Sturgeon Demands: ‘Give Me More Powers or We’ll Hold Another Referendum’

Reuters/Russell Cheyne

Scottish National Party leader Nicola Sturgeon has threatened the Prime Minister David Cameron with a new Scottish independence referendum unless he fails to deliver more powers to the Scottish parliament, of which she just happens to be First Minister.

In the run up to the general election when polls predicted a second hung parliament, Mrs Sturgeon’s party were touted as kingmakers in waiting. But in the event, the Conservative party won a small majority. Consequently Mrs Sturgeon’s SNP colleagues took their seats on the opposition benches in the House of Commons this week merely as members of the third largest parliamentary party. They immediately caused consternation by taking selfies on the green benches, flying in the face of parliamentary rules and decorum.

Yet Mrs Sturgeon is unwilling to give up her role as the Scottish terrier snapping at the heels of Cameron’s British bulldog. Speaking in the Scottish parliament yesterday she revealed a shopping list of demands which she plans to put in front of Mr Cameron under threat of a second independence referendum.

The demands include control over economic measures including the minimum wage, national insurance contributions and business taxes, as well as over welfare spending north of the border and equality policies, according to the Times.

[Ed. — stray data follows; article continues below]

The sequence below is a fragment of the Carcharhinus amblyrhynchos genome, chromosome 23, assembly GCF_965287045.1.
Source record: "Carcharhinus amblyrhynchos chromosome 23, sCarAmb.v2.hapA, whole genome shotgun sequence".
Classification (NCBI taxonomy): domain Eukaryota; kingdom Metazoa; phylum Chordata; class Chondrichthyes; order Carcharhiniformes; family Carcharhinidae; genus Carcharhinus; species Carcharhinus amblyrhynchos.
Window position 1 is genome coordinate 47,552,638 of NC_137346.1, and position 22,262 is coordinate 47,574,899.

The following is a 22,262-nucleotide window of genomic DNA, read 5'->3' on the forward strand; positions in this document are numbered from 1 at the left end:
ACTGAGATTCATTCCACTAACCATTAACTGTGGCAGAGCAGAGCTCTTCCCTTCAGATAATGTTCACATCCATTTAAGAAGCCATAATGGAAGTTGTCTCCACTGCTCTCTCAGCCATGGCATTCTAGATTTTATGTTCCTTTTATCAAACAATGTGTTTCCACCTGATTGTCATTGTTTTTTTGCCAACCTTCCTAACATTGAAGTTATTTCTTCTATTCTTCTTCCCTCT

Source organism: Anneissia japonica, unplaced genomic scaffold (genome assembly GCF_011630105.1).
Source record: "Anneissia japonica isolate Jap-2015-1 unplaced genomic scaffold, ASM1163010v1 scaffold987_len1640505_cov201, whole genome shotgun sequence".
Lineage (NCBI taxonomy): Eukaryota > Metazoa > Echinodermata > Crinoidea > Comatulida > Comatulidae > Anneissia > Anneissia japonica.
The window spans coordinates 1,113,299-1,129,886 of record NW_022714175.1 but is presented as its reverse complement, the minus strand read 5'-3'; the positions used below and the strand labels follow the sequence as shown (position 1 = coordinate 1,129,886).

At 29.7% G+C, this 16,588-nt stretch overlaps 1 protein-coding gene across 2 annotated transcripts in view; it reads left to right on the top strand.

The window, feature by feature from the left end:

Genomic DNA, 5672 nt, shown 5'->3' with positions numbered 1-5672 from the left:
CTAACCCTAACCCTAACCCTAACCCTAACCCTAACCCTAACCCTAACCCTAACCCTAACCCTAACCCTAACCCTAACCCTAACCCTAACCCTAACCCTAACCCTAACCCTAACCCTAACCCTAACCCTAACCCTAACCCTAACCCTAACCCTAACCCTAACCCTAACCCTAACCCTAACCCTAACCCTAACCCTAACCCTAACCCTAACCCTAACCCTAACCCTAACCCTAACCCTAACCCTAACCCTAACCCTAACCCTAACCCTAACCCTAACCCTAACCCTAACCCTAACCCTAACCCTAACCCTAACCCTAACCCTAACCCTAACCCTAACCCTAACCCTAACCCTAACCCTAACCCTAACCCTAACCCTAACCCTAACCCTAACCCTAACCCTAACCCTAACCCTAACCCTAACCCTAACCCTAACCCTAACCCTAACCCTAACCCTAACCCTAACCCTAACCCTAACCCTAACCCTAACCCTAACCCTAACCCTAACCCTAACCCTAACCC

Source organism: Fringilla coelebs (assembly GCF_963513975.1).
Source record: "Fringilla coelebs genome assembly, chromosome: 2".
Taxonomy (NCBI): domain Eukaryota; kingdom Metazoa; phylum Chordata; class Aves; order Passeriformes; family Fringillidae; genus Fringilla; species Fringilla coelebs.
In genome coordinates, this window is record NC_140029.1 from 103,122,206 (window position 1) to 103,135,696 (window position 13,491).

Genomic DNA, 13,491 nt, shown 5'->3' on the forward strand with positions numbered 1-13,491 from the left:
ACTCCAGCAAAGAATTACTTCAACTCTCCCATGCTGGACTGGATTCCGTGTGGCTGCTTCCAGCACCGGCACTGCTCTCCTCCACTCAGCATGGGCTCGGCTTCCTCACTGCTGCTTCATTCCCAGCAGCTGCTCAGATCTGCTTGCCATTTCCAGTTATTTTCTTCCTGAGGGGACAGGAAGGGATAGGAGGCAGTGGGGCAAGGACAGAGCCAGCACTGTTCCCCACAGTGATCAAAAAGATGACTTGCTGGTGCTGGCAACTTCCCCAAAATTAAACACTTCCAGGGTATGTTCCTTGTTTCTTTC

Addressing the Scottish parliament she said: “I can’t impose a referendum against the will of the Scottish people, but nor can David Cameron rule out a referendum against the will of the people. It will be the people who decide.

“And what happens to public opinion on this question in the years ahead will depend not just on what the SNP and the Scottish government do, but also on the respect shown to the decisions the people of Scotland have made.

“How David Cameron, his government and the Westminster system choose to respond to the message Scotland has sent will be crucial to how we move forward.”

Last September’s Scottish independence referendum, which asked the question “Should Scotland be an independent country?” ended in defeat for the Yes campaign by 44.7 percent of the vote to the No campaign’s 55.3 percent.

As the results for keeping the status quo rolled in, Sturgeon told ITN: “What is clear is that Scotland has changed. It will never be the same again … because of the very strong appetite that we’re seeing for change.”

Warming to her attack dog role, Mrs Sturgeon has also turned on the Scottish Labour party, which she challenged to support her, saying that she the Scottish TUC’s backing for her drive to make the Scottish parliament a regional powerhouse.


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